Learning outcomes need to improve
For over 10 years the globally respected Pratham Education Foundation has been publishing its Annual Status of Education Report (ASER) – which measures learning outcomes of rural and urban children in India. The latest 2018 ASER report reveals that the percentage of class V students in rural government schools who can read a class II level textbooks has declined from 53 to 44 percent. Arithmetic capabilities are even more shocking, only 40 percent of class VIII students can solve three digit by one digit division sums i.e. 60 percent of students in class VIII cant. Learning outcomes in government schools will only improve if there is accountability, more investment, improved infrastructure, quality textbooks, well-trained teachers, banning of corporal punishment and teacher truancy in government schools.
Bolstering Vocational Education and Training
Skill India slogans apart, vocational education and training(VET) has been given low priority. Currently India has only 15000 VET institutes with an enrolment of just 3.5 million and only 3-5 percent of our workers have formal VET certification. In China there are 50,000 VET institutes with enrolment of 60 million youth and Germany has 100,000 VET centres for a small population of only 185 million. We need skilled workers, for that every school and college across India needs a VET centre attached to it offering 21st century skills in AI, ( Artificial Intelligence) IOT (Internet Of Things) and coding among many other courses of present day relevance.
Re-hauling professional development of teachers
Teacher training needs to be urgently overhauled to equip teachers with contemporary training, mentoring, and leadership capabilities. The NEP 2019 should focus on developing new teaching schools, while simultaneously building the capacity of existing teacher training institutions and making the current D.Ed and B.Ed courses more relevant. Schools should be encouraged to experiment with alternative teacher certification courses and 20 days per year of in-service training must be made mandatory for all school teachers. Moreover private school teachers need to invest in their own upskilling and professional development if they want higher salaries and agency. Today there are excellent programmes at teachers’doorstep such as Aditya Birla Education Academy’s online teacher certification courses with University of Pennsylvania and Nottingham among others.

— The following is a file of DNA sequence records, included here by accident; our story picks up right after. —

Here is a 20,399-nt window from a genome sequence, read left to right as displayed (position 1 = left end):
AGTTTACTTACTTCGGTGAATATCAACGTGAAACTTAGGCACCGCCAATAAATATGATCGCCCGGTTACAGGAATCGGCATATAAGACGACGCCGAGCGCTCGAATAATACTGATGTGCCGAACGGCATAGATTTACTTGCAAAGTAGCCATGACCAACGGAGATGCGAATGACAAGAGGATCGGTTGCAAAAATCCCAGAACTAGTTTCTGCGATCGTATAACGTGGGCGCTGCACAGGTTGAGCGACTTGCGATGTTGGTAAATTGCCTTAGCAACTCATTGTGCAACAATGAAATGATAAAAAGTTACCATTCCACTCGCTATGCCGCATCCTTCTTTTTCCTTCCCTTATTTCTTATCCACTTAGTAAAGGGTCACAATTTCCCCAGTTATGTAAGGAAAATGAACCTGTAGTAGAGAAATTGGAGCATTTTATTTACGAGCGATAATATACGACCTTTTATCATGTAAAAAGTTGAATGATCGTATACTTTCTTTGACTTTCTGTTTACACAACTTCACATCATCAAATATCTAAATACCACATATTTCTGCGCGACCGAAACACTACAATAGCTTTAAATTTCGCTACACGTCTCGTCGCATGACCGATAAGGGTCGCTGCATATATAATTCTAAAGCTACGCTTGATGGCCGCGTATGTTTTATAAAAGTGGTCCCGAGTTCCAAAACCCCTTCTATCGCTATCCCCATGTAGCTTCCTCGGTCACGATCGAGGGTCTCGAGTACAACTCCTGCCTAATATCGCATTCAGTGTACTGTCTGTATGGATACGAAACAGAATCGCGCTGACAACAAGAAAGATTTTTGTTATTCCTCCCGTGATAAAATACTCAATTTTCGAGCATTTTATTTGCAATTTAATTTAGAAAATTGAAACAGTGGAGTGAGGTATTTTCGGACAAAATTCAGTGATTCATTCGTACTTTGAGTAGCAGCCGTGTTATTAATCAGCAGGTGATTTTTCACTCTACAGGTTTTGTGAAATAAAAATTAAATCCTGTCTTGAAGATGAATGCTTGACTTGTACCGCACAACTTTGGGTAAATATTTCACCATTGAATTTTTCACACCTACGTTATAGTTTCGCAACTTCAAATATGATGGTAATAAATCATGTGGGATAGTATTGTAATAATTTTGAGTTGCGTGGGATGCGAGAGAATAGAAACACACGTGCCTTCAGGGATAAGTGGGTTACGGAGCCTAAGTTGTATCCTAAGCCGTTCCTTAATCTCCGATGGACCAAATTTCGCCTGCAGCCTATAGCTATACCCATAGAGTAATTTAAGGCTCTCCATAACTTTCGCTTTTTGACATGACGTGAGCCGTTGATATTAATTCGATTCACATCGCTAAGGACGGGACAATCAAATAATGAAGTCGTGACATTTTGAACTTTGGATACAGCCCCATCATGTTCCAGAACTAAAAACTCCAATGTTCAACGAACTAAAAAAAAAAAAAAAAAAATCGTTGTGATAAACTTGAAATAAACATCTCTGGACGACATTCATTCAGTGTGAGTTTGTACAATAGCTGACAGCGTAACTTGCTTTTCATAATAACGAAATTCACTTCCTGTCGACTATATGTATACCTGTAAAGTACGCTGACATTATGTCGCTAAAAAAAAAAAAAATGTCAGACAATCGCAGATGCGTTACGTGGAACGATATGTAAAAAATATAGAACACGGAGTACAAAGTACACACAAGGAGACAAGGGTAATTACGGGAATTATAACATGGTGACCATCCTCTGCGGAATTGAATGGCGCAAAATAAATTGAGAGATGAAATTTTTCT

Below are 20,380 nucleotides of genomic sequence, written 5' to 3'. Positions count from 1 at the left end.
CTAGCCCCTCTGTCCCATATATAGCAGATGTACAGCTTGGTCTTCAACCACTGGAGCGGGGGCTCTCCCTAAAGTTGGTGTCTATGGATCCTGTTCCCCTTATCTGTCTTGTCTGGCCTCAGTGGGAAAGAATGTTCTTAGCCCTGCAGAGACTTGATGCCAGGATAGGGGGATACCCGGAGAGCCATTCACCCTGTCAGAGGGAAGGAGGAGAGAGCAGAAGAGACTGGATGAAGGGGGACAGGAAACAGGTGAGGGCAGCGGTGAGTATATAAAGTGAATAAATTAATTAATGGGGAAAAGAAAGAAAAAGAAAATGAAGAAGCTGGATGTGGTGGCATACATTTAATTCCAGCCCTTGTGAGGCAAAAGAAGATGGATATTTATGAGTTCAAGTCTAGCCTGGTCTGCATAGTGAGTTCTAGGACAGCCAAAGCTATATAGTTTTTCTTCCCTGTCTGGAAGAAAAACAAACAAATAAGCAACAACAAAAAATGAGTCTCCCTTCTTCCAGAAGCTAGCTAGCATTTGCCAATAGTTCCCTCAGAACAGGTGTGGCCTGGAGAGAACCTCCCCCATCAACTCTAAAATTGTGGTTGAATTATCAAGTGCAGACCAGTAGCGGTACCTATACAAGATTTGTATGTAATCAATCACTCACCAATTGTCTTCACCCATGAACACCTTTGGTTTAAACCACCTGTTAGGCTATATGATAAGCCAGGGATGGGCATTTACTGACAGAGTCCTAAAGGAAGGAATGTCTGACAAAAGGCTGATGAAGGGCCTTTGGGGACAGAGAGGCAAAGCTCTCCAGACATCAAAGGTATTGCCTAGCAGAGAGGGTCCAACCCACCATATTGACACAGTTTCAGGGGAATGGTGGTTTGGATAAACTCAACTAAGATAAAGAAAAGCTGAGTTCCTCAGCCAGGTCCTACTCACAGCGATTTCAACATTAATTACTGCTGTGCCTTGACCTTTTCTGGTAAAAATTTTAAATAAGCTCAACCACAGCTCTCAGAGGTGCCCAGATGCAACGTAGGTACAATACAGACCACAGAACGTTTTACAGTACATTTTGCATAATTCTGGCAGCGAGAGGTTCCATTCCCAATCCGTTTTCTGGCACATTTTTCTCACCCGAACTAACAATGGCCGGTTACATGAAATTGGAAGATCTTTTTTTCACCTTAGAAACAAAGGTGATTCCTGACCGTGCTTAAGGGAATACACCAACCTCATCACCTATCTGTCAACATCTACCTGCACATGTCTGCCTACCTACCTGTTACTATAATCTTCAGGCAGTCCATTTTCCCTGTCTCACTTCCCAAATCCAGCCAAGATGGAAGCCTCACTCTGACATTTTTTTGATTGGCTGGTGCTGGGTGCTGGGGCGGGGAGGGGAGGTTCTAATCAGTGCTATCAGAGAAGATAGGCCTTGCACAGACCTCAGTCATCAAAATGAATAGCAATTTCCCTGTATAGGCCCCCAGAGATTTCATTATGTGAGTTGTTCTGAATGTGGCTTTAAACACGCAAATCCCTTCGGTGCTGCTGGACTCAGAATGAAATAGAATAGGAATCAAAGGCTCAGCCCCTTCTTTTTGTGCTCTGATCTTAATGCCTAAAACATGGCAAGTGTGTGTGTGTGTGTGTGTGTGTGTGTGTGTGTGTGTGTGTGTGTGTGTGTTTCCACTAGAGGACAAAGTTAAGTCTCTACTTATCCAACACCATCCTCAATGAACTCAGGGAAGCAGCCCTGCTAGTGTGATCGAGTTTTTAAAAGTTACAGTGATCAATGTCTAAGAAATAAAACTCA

Parent’s Freedom to choose language of instruction
Soon after the NEP 2019 draft was made public it caused an uproar with its recommended three-languages formula for primary-secondary school i.e learning the state language, with Hindi and English being compulsory for students. In this globalized world where young people would be moving across states and even countries, imposing the three-language policy is totally out of date. It came as no surprise that on June 3, 2019 the draft New Education Policy had to scrap the three-language formula in schools.
In keeping with the Supreme Court Judgement of May 2014, which ruled that parents have the right to choose the medium of instruction of their children, governments should offer the choice of English as a medium of instruction in government schools to low-income parents. Even the HRD ministry’s discussion note on this concedes that despite experts advocating mother tongue as the medium of instruction in primary school, there’s a “general perception that children learning through the English medium have advantage over others while entering the world of work” Moreover, there’s urgent need for the Central and state governments to liberalise rules and regulations relating to the promotion of private English-medium schools, and to train government school teachers to effectively teach English as a second language.
Bharati Thakore is the Founder and CEO of New Millennium Education Partners and has directed over 50 films on education institutions and authored the book ’21 Schools of the 21st Century’